Oil plunges as price turns negative
By Steve Ward, News Editor
22 Apr 2020
US oil prices astonishingly turned negative for the first time in history on Monday (April 20th) as demand continues to drop in light of the coronavirus. This is as measured by the benchmark oil futures contracts price for West Texas Intermediate WTI oil company. Prices have now rebounded slightly from negative territory to positive. UK Brent crude oil prices were also hit, but remained in positive territory.
For a short period on Monday, with May’s futures contracts due to expire, investors sold off their holdings and plunged the oil price into negative territory. Storage facilities are warning they are close to capacity, with no one buying the oil for petrol and jet fuel.
‘No-one wants to take delivery of oil now,’ said Neil Wilson, chief market analyst at Markets.com. ‘This is because demand has collapsed in the short term but output cuts by OPEC are yet to take effect so the world is awash with crude with nowhere to put it.’
Two factors have combined to form this perfect storm for oil - oversupply and a huge fall in demand due to the global pandemic. As nations continue lockdown measures to combat Covid-19, the global demand for oil has plummeted. Even before the global coronavirus pandemic production was running high.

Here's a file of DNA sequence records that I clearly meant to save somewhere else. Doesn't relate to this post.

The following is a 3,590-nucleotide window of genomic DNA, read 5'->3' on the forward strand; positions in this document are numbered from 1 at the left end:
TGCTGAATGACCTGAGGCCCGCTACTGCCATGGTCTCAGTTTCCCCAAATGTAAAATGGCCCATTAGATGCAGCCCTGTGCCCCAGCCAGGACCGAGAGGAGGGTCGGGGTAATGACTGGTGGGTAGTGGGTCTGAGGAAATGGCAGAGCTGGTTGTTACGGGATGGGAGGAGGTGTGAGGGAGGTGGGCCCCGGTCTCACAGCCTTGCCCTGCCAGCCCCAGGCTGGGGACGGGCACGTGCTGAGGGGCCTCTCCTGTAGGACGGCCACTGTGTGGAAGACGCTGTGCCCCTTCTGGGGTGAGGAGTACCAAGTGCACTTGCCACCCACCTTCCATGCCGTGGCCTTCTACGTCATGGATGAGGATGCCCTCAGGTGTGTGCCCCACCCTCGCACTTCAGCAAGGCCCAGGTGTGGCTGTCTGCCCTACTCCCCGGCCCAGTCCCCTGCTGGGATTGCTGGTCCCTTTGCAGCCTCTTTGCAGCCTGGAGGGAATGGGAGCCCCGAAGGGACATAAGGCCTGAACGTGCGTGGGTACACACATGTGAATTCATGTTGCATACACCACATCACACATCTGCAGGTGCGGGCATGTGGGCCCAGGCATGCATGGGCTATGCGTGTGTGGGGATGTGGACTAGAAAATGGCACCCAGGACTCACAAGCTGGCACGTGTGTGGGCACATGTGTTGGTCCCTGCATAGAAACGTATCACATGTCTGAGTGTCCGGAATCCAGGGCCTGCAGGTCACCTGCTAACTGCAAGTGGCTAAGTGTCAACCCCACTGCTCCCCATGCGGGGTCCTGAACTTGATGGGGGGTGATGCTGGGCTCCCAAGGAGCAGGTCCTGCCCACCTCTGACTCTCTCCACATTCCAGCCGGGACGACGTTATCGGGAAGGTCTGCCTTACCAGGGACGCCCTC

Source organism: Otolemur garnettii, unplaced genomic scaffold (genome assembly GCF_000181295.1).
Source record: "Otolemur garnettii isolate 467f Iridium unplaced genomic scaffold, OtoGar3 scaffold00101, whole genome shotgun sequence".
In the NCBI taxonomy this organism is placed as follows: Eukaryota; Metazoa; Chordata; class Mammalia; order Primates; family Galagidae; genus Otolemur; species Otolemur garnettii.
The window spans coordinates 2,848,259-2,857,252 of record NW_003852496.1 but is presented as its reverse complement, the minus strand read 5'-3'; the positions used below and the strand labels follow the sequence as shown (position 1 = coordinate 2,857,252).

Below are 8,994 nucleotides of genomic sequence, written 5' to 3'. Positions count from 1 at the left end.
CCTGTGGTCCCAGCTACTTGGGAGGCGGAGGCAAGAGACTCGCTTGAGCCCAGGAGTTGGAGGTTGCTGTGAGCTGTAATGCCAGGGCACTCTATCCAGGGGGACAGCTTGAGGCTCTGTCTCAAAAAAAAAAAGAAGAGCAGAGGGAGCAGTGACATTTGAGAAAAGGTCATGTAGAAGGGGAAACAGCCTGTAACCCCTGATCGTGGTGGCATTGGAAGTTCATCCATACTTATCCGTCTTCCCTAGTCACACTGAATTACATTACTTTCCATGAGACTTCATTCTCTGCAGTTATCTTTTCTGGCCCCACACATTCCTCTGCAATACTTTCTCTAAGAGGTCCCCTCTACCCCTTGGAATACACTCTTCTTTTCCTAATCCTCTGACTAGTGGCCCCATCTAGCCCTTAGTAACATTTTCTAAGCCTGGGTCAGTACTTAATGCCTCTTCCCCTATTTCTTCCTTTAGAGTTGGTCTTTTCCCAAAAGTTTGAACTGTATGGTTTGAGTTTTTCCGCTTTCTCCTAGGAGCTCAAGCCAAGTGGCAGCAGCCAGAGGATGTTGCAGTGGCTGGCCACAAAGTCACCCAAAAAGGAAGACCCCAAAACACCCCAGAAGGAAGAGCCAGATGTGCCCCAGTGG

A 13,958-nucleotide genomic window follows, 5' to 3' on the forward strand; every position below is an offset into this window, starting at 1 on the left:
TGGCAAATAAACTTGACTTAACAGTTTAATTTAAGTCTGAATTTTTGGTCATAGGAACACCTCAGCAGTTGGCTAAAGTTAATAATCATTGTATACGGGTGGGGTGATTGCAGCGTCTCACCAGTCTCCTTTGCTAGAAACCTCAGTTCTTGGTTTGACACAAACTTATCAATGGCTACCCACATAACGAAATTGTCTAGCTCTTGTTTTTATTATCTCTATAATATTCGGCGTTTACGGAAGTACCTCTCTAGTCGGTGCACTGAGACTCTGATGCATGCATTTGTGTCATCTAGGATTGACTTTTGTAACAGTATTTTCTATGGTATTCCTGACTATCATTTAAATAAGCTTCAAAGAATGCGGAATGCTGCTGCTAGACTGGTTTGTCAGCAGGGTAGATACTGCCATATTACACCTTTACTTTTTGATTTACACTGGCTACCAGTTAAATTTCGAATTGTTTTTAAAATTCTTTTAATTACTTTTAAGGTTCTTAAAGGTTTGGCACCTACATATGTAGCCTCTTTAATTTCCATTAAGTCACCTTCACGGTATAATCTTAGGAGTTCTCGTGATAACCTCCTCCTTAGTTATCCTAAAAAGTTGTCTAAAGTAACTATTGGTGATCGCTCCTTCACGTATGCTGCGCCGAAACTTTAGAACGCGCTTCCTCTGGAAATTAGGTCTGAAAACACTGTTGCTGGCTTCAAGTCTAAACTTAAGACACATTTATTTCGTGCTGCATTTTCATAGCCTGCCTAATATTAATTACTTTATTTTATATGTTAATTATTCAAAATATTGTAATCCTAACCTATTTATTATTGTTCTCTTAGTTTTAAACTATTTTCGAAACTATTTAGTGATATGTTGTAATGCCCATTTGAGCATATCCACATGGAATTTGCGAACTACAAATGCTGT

At the weekend OPEC+ had agreed to cut production for May and June by 9.7 million barrels of oil per day. OPEC is the Organisation of the Petroleum Exporting Countries. It includes Algeria, Angola, Equatorial Guinea, Gabon, Iran, Iraq, Kuwait, Libya, Nigeria and the Republic of the Congo, led by Saudi Arabia. OPEC+ includes these members plus Russia. The US is not a member of OPEC or OPEC+ but in the competitive oil commodities market it cannot escape the impact of any OPEC agreement.
Now, however, in view of Monday's price collapse in the oil industry, it appears that a May to June production cut may be too late to shore up the market.
The impact of the unprecedented fall oil prices saw a decline in stock market prices and a rise in demand for safe haven precious metals. This has led to a renewed rise in the gold spot price, and continues to show the strength in demand for gold at this time while other commodities like oil continue to slump.